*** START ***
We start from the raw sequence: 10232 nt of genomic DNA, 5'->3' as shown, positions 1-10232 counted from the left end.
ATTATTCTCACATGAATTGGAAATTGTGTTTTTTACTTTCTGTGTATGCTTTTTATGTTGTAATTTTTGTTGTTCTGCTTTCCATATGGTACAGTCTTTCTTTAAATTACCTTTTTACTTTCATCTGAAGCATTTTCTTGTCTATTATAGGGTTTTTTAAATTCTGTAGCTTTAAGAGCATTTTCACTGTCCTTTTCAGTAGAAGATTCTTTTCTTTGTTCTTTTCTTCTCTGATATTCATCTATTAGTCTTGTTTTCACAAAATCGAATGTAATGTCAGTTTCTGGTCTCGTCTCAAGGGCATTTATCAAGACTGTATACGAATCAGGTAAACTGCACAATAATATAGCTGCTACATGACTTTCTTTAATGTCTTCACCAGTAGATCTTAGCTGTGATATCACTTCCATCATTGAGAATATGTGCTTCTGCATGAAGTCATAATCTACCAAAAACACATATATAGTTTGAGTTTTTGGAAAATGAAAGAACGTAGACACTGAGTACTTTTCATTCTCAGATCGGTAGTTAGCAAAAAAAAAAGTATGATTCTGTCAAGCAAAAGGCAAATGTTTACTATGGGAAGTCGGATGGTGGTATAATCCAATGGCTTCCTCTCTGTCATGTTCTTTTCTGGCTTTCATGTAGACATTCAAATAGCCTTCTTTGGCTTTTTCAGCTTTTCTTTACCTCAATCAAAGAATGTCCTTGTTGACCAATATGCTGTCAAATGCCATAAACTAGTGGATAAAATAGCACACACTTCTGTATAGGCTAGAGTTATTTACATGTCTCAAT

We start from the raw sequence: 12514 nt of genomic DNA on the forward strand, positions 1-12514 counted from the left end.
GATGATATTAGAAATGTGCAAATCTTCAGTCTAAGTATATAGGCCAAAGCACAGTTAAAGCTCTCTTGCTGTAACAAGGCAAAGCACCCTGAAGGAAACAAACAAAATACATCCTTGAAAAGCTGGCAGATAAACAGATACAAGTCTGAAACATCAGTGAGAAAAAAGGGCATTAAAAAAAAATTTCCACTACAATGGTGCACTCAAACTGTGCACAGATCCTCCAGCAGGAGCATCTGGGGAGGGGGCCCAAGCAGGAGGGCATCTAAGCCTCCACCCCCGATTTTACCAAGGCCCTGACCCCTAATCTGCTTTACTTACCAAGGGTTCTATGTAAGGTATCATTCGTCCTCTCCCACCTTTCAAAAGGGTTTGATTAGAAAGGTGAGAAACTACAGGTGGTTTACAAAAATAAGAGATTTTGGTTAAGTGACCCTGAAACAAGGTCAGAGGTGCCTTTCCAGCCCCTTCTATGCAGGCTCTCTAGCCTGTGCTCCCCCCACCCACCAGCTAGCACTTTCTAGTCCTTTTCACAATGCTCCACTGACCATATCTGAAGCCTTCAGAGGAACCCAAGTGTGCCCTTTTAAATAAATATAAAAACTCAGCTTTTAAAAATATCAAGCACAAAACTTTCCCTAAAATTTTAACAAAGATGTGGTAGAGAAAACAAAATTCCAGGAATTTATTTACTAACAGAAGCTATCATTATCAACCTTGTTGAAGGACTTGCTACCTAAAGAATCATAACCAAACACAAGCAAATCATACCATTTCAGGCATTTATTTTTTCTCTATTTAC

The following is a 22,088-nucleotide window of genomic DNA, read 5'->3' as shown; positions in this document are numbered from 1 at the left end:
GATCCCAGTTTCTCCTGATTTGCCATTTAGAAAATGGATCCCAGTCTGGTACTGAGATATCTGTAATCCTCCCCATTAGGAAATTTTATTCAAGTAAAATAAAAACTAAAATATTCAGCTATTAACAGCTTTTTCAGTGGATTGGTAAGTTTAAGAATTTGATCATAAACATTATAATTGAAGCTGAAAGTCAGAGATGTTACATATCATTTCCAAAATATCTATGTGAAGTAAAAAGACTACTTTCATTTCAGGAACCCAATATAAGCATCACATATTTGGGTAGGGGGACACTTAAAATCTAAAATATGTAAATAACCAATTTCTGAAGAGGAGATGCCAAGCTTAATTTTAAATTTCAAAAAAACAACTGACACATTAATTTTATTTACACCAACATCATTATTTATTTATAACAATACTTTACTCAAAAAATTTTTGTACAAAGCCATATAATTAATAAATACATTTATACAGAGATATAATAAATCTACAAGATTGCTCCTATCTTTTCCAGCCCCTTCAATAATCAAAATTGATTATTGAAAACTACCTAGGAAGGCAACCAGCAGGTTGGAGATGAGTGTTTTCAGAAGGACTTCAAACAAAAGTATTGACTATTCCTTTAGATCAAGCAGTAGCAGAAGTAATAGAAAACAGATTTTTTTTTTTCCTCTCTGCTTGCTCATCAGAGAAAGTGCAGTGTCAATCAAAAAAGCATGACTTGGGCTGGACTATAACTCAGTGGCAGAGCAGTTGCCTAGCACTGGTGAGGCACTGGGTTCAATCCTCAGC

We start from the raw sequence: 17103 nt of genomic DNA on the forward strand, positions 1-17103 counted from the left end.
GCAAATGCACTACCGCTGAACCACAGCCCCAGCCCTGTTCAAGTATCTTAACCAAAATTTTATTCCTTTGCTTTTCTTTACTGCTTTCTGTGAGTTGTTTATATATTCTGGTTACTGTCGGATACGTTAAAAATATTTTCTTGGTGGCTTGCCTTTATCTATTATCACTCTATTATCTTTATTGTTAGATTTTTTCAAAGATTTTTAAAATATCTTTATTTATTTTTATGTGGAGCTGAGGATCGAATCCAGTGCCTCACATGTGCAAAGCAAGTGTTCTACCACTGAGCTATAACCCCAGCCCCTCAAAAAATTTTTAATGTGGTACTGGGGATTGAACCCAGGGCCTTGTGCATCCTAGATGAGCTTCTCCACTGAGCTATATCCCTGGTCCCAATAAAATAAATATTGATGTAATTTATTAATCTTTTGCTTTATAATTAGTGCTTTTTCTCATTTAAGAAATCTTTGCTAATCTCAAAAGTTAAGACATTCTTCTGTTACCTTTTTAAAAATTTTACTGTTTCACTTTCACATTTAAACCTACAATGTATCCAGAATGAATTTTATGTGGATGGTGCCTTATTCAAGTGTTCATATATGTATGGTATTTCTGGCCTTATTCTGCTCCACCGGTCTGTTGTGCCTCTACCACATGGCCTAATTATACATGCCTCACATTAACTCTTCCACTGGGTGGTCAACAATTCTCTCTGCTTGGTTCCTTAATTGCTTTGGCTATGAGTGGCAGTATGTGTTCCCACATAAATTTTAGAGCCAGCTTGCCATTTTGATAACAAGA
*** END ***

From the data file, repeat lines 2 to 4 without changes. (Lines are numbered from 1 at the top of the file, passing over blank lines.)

ATTATTCTCACATGAATTGGAAATTGTGTTTTTTACTTTCTGTGTATGCTTTTTATGTTGTAATTTTTGTTGTTCTGCTTTCCATATGGTACAGTCTTTCTTTAAATTACCTTTTTACTTTCATCTGAAGCATTTTCTTGTCTATTATAGGGTTTTTTAAATTCTGTAGCTTTAAGAGCATTTTCACTGTCCTTTTCAGTAGAAGATTCTTTTCTTTGTTCTTTTCTTCTCTGATATTCATCTATTAGTCTTGTTTTCACAAAATCGAATGTAATGTCAGTTTCTGGTCTCGTCTCAAGGGCATTTATCAAGACTGTATACGAATCAGGTAAACTGCACAATAATATAGCTGCTACATGACTTTCTTTAATGTCTTCACCAGTAGATCTTAGCTGTGATATCACTTCCATCATTGAGAATATGTGCTTCTGCATGAAGTCATAATCTACCAAAAACACATATATAGTTTGAGTTTTTGGAAAATGAAAGAACGTAGACACTGAGTACTTTTCATTCTCAGATCGGTAGTTAGCAAAAAAAAAAGTATGATTCTGTCAAGCAAAAGGCAAATGTTTACTATGGGAAGTCGGATGGTGGTATAATCCAATGGCTTCCTCTCTGTCATGTTCTTTTCTGGCTTTCATGTAGACATTCAAATAGCCTTCTTTGGCTTTTTCAGCTTTTCTTTACCTCAATCAAAGAATGTCCTTGTTGACCAATATGCTGTCAAATGCCATAAACTAGTGGATAAAATAGCACACACTTCTGTATAGGCTAGAGTTATTTACATGTCTCAAT

We start from the raw sequence: 12514 nt of genomic DNA on the forward strand, positions 1-12514 counted from the left end.
GATGATATTAGAAATGTGCAAATCTTCAGTCTAAGTATATAGGCCAAAGCACAGTTAAAGCTCTCTTGCTGTAACAAGGCAAAGCACCCTGAAGGAAACAAACAAAATACATCCTTGAAAAGCTGGCAGATAAACAGATACAAGTCTGAAACATCAGTGAGAAAAAAGGGCATTAAAAAAAAATTTCCACTACAATGGTGCACTCAAACTGTGCACAGATCCTCCAGCAGGAGCATCTGGGGAGGGGGCCCAAGCAGGAGGGCATCTAAGCCTCCACCCCCGATTTTACCAAGGCCCTGACCCCTAATCTGCTTTACTTACCAAGGGTTCTATGTAAGGTATCATTCGTCCTCTCCCACCTTTCAAAAGGGTTTGATTAGAAAGGTGAGAAACTACAGGTGGTTTACAAAAATAAGAGATTTTGGTTAAGTGACCCTGAAACAAGGTCAGAGGTGCCTTTCCAGCCCCTTCTATGCAGGCTCTCTAGCCTGTGCTCCCCCCACCCACCAGCTAGCACTTTCTAGTCCTTTTCACAATGCTCCACTGACCATATCTGAAGCCTTCAGAGGAACCCAAGTGTGCCCTTTTAAATAAATATAAAAACTCAGCTTTTAAAAATATCAAGCACAAAACTTTCCCTAAAATTTTAACAAAGATGTGGTAGAGAAAACAAAATTCCAGGAATTTATTTACTAACAGAAGCTATCATTATCAACCTTGTTGAAGGACTTGCTACCTAAAGAATCATAACCAAACACAAGCAAATCATACCATTTCAGGCATTTATTTTTTCTCTATTTAC